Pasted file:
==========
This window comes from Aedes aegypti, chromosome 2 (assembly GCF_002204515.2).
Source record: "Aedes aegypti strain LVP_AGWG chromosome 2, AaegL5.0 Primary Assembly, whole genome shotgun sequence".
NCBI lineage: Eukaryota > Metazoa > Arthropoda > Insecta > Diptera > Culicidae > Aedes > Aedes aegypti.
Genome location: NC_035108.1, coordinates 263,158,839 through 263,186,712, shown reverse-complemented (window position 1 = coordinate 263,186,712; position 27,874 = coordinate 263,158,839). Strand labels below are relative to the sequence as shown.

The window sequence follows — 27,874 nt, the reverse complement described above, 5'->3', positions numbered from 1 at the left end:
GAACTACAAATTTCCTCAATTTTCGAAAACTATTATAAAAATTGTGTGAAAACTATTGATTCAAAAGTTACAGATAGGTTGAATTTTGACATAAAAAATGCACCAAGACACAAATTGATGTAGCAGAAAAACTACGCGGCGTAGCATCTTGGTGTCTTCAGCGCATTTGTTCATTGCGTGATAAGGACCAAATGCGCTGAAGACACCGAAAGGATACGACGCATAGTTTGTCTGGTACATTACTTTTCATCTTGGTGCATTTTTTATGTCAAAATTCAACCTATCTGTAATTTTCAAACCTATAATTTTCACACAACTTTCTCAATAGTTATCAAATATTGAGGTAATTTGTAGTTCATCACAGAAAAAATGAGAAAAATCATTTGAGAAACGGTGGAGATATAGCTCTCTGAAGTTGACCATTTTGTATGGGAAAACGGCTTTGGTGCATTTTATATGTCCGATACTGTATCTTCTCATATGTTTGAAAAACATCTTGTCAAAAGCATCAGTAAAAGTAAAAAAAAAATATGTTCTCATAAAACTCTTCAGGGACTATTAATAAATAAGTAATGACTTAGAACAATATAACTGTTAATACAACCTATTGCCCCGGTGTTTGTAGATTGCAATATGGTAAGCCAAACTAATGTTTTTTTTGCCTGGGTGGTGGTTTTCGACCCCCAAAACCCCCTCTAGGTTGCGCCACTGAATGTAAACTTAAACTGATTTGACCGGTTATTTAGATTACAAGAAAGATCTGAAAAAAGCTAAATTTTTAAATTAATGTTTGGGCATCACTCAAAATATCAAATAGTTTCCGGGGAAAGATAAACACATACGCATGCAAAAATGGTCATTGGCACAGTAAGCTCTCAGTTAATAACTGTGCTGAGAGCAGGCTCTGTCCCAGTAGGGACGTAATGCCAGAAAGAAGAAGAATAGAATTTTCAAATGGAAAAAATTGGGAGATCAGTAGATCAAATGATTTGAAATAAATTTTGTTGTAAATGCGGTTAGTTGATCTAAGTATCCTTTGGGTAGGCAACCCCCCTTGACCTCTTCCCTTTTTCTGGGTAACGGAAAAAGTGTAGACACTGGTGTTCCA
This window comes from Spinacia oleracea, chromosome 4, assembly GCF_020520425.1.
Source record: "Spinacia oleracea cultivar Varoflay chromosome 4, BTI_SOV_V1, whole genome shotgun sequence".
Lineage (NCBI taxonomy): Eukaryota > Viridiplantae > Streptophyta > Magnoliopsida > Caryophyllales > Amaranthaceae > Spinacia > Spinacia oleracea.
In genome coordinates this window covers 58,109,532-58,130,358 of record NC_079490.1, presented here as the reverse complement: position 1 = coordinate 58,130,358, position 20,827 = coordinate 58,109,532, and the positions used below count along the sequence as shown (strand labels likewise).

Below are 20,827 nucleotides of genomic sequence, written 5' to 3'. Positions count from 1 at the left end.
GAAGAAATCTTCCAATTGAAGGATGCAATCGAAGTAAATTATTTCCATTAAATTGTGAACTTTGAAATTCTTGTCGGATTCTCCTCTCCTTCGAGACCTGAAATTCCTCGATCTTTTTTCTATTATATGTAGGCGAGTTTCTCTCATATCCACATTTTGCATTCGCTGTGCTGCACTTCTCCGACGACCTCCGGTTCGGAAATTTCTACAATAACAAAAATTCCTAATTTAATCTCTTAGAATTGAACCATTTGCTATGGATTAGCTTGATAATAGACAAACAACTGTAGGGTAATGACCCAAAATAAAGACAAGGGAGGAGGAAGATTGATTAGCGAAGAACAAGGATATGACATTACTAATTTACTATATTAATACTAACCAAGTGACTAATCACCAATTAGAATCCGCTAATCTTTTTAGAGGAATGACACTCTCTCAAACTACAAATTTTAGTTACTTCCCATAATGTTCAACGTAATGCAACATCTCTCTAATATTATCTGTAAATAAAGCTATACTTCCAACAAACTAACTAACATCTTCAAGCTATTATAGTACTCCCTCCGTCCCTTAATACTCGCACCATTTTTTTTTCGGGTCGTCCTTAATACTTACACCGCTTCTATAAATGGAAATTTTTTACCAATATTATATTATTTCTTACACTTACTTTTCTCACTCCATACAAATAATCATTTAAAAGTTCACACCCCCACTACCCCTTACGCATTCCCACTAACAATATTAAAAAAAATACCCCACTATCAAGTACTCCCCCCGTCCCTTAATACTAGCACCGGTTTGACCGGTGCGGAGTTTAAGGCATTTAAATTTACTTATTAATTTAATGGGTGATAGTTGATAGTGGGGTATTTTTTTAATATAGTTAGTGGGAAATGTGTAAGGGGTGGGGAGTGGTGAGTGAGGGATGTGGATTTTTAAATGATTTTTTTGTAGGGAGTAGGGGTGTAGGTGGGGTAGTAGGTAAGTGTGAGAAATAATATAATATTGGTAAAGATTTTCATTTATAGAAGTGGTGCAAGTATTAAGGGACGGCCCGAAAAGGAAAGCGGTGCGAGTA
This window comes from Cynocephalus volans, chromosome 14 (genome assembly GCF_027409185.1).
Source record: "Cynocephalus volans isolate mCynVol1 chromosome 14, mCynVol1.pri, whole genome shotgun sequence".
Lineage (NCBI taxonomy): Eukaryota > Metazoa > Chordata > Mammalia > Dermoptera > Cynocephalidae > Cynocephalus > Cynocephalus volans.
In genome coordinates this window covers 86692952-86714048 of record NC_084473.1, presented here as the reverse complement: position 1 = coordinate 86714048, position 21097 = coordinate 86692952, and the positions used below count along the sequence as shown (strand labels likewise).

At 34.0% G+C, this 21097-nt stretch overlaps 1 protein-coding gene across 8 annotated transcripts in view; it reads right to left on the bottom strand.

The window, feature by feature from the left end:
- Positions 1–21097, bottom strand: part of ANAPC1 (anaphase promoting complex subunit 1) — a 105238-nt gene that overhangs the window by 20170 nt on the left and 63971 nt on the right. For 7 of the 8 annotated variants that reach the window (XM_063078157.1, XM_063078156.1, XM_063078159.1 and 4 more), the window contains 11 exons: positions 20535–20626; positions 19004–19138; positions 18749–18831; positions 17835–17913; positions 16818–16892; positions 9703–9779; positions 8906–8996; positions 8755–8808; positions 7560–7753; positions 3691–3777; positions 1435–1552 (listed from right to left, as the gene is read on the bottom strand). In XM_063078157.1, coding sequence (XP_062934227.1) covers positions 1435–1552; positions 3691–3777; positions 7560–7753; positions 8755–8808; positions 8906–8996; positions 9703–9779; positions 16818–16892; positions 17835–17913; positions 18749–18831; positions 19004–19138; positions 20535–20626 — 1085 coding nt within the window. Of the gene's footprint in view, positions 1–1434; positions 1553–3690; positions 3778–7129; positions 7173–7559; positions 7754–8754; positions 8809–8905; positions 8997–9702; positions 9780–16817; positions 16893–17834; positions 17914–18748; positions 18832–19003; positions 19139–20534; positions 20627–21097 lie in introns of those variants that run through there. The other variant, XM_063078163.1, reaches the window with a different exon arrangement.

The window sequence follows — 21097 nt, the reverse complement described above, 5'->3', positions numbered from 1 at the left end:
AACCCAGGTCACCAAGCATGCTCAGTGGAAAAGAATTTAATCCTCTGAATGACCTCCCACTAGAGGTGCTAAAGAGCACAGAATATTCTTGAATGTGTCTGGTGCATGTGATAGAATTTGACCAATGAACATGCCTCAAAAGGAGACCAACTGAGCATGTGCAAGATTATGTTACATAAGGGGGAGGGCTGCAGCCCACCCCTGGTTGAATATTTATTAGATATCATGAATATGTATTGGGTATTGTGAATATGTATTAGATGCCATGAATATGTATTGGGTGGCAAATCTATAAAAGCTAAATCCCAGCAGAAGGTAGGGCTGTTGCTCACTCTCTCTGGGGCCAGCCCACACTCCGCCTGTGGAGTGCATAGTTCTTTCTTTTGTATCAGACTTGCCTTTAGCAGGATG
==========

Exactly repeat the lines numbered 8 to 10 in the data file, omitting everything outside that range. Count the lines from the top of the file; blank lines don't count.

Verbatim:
Source record: "Spinacia oleracea cultivar Varoflay chromosome 4, BTI_SOV_V1, whole genome shotgun sequence".
Lineage (NCBI taxonomy): Eukaryota > Viridiplantae > Streptophyta > Magnoliopsida > Caryophyllales > Amaranthaceae > Spinacia > Spinacia oleracea.
In genome coordinates this window covers 58,109,532-58,130,358 of record NC_079490.1, presented here as the reverse complement: position 1 = coordinate 58,130,358, position 20,827 = coordinate 58,109,532, and the positions used below count along the sequence as shown (strand labels likewise).